Visual - Installation
Concept: Clemens Kogler


1, 2, 3
Phonovideo Visual Tool / Installation

For the shortfilm "Stuck in a Groove" which was made with this technique click here.
Phonovideo is a homemade visual tool that allows to display and mix short animations in an analog way without computers etc. It's a mixture of the phenakistoscope technique from 1832 and turntablism. The basic setup is two turntables, two cameras, a videomixer, some output or recording device and a pile of "records" with printed-on animations. You can think of it as an video equivalent to a classic dj-setup.

The thing that sets this project apart from other visualization projects is that the outcoming animation can be manipulated by hand and the audience can see how the animations are created and the animations do exist as a physical "record". Although the process is sometimes not easy to understand for a people who aren't enganged in film or something similar it is at least understandable at all in contrast to digital film making were you have to be a programmer to understand the technique behind it. Phonovideo can be seen as a counter movement to contemporary digital culture. The project tries to rely on handmade easy but clever stuff which has its unique visual appearance and invites the viewer to think about basic principles of film without overwhelming the viewer with flickery imagery.

Phonovideo is mostly shown as a performance with accompanying music as part of an events evening program but it can be also shows in an exhibition space allowing visitors to try it out for themselves.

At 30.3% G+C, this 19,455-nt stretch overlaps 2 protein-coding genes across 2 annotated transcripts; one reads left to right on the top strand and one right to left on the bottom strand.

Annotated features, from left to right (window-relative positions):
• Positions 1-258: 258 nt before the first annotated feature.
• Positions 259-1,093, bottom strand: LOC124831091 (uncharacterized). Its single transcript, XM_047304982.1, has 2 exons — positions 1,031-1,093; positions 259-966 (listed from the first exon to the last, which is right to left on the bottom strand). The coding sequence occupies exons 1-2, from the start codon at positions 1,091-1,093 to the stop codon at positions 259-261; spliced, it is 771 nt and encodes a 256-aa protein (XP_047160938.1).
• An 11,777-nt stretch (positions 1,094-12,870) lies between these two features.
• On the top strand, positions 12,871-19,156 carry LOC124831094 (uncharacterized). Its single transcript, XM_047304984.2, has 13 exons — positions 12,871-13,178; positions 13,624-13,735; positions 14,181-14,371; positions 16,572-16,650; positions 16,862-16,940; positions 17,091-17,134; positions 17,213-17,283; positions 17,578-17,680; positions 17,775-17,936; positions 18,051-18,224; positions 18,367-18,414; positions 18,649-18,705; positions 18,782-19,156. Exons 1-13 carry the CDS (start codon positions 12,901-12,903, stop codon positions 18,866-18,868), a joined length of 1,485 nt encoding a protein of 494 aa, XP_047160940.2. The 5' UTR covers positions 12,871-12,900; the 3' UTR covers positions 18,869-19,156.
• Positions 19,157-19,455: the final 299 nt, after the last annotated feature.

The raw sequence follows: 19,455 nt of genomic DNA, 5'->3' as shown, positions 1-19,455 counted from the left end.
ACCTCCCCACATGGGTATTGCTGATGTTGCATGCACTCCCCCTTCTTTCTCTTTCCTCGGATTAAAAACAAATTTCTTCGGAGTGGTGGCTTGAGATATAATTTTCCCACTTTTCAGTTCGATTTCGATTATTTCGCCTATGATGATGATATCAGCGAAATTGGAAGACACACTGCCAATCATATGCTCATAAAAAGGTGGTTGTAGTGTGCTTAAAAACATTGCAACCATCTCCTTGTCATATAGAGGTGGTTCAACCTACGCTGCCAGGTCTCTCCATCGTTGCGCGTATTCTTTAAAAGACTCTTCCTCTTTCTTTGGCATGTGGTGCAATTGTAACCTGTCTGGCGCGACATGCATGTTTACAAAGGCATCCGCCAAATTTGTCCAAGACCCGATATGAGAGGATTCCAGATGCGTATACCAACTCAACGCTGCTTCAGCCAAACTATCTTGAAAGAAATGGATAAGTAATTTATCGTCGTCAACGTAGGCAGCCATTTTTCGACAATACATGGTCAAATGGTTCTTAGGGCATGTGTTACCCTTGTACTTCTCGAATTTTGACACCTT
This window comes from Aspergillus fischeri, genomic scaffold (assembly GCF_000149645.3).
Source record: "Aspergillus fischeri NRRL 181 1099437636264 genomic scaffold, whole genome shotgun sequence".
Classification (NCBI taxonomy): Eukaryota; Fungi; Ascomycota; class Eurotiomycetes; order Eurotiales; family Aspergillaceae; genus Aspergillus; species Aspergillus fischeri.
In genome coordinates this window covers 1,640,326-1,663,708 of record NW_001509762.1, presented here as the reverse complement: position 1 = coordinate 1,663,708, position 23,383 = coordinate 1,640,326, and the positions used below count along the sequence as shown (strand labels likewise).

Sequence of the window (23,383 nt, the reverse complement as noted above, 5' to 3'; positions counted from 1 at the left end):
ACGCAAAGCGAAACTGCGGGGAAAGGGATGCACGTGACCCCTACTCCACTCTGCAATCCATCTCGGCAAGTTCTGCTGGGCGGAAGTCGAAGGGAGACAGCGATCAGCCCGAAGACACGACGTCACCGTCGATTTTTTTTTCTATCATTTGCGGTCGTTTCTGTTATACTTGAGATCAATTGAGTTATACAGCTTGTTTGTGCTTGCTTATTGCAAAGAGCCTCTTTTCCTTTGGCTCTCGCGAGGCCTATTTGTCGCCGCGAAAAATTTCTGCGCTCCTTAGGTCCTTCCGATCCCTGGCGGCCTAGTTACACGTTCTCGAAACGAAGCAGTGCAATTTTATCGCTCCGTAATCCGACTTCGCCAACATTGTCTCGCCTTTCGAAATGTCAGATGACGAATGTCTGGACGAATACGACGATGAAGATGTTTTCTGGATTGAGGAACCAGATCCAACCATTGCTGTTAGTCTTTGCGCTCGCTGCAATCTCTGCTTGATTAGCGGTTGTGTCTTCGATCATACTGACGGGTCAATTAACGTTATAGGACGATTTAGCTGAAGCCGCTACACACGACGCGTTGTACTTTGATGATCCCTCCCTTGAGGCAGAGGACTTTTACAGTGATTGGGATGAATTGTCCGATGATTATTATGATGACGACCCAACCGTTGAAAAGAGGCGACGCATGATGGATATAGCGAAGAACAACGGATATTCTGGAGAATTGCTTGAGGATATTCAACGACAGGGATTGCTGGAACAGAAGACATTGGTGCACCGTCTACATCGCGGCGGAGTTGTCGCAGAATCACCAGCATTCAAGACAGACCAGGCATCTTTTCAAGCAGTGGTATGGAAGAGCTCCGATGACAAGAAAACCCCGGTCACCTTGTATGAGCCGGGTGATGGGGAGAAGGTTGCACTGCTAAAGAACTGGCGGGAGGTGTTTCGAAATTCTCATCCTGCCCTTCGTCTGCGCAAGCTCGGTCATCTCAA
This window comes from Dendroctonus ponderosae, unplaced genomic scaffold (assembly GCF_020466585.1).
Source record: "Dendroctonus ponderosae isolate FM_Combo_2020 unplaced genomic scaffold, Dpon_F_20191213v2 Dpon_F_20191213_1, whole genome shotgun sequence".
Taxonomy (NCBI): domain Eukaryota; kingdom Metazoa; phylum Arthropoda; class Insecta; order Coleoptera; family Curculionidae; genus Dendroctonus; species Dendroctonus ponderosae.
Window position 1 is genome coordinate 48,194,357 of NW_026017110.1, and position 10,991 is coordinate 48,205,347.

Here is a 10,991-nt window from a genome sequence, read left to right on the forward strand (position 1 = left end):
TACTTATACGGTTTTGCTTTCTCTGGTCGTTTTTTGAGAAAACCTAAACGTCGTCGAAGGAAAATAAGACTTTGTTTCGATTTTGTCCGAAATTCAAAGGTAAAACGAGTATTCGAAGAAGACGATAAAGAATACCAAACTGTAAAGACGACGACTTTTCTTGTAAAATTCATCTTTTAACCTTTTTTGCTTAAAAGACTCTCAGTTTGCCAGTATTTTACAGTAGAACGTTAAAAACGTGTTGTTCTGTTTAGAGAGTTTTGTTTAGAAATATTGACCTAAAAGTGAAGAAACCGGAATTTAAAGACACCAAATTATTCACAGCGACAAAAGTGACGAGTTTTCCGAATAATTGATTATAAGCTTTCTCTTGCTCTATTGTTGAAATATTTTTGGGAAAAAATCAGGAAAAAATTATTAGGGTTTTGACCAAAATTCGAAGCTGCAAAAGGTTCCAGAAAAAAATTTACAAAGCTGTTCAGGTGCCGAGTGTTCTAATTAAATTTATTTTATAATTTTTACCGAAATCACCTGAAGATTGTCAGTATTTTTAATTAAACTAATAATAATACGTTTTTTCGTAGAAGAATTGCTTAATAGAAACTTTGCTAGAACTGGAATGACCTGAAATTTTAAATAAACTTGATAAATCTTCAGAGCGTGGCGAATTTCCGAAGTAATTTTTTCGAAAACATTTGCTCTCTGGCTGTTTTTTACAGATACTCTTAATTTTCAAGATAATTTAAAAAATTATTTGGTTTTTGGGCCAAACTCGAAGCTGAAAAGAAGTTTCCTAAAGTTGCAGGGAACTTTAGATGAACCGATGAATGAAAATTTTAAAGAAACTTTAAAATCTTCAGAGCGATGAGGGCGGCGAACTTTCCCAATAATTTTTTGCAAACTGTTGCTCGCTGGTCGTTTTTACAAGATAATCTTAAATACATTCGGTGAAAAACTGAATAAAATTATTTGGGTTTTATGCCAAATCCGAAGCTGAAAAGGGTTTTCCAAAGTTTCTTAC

How does it work?
Phonovideo builds up on the first device ever created to display animations : The phenakistoscope which was invented in the year 1832 by Ritter Simon von Stampfer and Joseph Plateau (both independent from each other). As in the original Phenakistoscope-disc Phonovideo uses round discs with animations frames distributed evenly following the edge of the discs. Unlike the original discs which had slits cut into them and had to be viewed through a mirror Phonovideo utilizes the shutter of a video camera to achieve the same effect.
The number of animation frame, the time it takes to spin the record and the framerate have to be in sync to make it work. In the installation the camera records 24 frames per second and it takes 1,333 seconds for on full rotation of the record (45 rpm) so there are 32 animation frames on the record toachieve the desired effect. The technique allows for a lot of manipulation. If for instance the number of frames on the discs is changed the animation starts to move to the side which can be quite nice if you have for example a walking horse as your animation)

The rest of the work is less complicated. To achieve a seamless mixing of animation loops two turntables are used and the two video sources are routed to a video mixer. Basically its the same setup as a DiscJockey uses. While the projection screen displays the animation on the left turntable the record on the right turntable is changed and vice versa. Take a look at the assembly plan so it should become quite clear.

Next Phonovideo performances:

3.Mai 2012 Filmfestival Oberhausen ; Oberhausen, Germany

1.June 2012 ANIMAFEST Zagreb ; Zagreb, Croatia

3. March 2012 BilBolBul International Comics Festival ;Bologna,Italy

1. March 2012 Animac Festival ; Lleida, Spain

23. Januar 2012 Bamberger Kurzfilmtage ; Germany

9. December 2011, Animateka Festival ; Ljubljana, Slovenia

09. November 2011, Kassel DokFest ;Kassel, Germany

30. Juni 2011, K3 Filmfestival, Udine, Italy (sound: Aura Anthropica (Hans Platzgumer)


If you want to book Phonovideo for your event contact me at .

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